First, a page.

Nine Musts of a Good Press Release
by Nancy Rathbun Scott
1. A catchy title, one that makes a promise, written in the present tense.
2. A lead paragraph that grabs the reader by stating a problem the readers have (e.g. Americans eat too much, business owners are too stressed, employees need affordable health care).
3. A follow up paragraph that states the solution to the problem (write in the third person, as if someone else was talking about you or your product, never in the first person). Make sure what you say is factual and establishes you as the authority. Include quotes from yourself or others (use in moderation).
4. Follow-up copy that is educational. Reveal some secrets (not all), preceded by a transition lead sentence introducing a new thought.
5. Last paragraph - a little hype is okay here. Use the word "you" (example: if "you" want to look like a million bucks).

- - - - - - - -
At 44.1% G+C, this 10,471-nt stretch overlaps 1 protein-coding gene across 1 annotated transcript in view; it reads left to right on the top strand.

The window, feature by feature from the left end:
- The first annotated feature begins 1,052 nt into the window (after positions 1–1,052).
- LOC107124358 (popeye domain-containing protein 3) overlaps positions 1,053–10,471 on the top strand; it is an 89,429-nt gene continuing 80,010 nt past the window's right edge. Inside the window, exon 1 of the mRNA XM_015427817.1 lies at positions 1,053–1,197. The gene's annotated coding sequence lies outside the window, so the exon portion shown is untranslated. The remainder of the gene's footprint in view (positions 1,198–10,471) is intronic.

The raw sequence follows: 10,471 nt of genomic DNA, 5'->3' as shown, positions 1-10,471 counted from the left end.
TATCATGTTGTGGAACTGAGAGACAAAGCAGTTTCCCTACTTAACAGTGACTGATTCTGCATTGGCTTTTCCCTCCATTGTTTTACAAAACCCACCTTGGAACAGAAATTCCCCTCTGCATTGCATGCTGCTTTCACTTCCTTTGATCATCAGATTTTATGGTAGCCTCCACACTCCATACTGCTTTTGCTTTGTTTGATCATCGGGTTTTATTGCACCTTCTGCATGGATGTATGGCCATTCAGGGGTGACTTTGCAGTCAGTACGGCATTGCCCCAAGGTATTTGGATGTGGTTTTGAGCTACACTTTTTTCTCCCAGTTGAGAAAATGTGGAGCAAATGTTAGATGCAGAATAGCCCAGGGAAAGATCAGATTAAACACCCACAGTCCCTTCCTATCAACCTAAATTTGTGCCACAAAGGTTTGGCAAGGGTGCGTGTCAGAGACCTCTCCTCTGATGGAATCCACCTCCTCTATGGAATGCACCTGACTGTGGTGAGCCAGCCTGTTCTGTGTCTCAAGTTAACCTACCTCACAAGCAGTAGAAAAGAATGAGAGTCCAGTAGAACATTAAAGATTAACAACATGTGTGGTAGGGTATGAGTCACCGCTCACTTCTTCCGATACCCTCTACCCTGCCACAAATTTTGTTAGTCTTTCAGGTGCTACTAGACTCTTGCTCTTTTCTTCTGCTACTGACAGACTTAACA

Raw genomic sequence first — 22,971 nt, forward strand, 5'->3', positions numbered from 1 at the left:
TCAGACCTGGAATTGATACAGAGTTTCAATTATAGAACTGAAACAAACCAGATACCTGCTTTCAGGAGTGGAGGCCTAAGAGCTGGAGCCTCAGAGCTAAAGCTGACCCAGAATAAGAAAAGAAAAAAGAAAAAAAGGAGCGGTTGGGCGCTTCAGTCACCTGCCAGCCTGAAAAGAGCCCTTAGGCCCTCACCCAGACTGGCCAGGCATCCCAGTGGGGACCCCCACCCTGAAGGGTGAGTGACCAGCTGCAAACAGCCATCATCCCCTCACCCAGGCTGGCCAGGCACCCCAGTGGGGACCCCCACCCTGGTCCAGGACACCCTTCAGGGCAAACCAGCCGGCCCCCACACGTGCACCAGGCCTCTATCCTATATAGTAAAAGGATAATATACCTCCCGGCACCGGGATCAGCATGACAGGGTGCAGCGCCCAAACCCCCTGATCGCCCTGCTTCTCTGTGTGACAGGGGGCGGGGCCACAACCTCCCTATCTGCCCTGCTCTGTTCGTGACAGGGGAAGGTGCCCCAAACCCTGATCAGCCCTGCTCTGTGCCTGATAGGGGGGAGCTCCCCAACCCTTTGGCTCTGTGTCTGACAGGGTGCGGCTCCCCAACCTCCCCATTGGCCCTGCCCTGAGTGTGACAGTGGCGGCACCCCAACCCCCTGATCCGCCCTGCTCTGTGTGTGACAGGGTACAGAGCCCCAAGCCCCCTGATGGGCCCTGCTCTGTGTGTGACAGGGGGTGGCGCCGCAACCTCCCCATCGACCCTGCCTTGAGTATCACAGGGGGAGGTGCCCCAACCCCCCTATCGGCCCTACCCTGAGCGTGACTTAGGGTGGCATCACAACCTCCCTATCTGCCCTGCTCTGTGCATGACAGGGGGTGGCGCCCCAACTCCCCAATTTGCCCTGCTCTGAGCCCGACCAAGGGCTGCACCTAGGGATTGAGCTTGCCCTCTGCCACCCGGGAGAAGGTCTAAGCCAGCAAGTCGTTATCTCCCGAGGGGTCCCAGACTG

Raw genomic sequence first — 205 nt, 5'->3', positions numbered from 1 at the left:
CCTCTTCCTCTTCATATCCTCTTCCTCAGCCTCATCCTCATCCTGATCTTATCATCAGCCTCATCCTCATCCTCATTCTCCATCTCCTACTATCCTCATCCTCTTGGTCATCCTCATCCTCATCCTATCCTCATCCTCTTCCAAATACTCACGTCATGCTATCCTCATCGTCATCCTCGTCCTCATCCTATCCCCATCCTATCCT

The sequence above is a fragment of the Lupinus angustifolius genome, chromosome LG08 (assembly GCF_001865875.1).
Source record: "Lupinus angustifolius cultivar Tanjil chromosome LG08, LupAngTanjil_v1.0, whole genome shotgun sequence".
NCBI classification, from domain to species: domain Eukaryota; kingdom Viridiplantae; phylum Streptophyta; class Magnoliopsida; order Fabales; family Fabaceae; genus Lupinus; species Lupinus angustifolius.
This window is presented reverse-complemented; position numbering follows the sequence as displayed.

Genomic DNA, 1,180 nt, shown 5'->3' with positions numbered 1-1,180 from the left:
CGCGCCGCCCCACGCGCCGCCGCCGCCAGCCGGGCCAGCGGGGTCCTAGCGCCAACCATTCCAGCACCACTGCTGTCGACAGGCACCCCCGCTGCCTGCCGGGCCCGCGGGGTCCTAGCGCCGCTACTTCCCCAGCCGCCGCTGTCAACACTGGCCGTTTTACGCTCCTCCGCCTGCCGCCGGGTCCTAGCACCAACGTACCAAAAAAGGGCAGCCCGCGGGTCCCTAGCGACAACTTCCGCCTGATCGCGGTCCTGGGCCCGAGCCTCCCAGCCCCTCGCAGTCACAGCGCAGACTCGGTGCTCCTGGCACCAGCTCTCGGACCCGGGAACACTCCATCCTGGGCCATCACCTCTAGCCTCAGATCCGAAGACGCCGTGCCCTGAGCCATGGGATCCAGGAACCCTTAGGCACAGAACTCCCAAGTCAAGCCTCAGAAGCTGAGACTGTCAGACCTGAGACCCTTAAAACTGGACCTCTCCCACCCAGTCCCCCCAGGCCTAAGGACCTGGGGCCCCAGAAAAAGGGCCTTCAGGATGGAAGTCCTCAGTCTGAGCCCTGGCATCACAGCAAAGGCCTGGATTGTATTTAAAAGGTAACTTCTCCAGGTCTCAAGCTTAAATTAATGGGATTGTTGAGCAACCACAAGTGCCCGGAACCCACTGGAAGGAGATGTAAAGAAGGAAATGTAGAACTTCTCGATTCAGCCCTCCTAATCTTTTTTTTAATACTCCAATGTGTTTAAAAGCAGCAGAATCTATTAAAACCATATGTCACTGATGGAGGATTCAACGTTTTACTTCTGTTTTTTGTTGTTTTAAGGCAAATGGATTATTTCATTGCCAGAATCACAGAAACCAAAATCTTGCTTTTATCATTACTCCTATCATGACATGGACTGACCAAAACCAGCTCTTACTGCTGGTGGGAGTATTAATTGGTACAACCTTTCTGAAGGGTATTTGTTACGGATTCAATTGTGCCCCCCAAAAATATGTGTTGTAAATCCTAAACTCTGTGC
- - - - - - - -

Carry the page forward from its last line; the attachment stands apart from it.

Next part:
6. Three pages, double-spaced is okay (it's just enough to fill a magazine page).
7. After the ### write the "call to action." Include where you can be contacted for more info, a free consultation, a complimentary whatever.
8. Include a side-bar of information such as how-tos, ways to, or what you didn't know.
9. Double-spaced copy with wide margins; page numbers at the bottom of the page that read "page 2 of 2, page 2 of 3," etc.; a date of release; the name, phone number, and e-mail address of a person to contact for more information.
Nancy Rathbun Scott is a business writer living in the Washington, D.C. area. She can be reached at Visit for more information.

@2004 Nancy Scott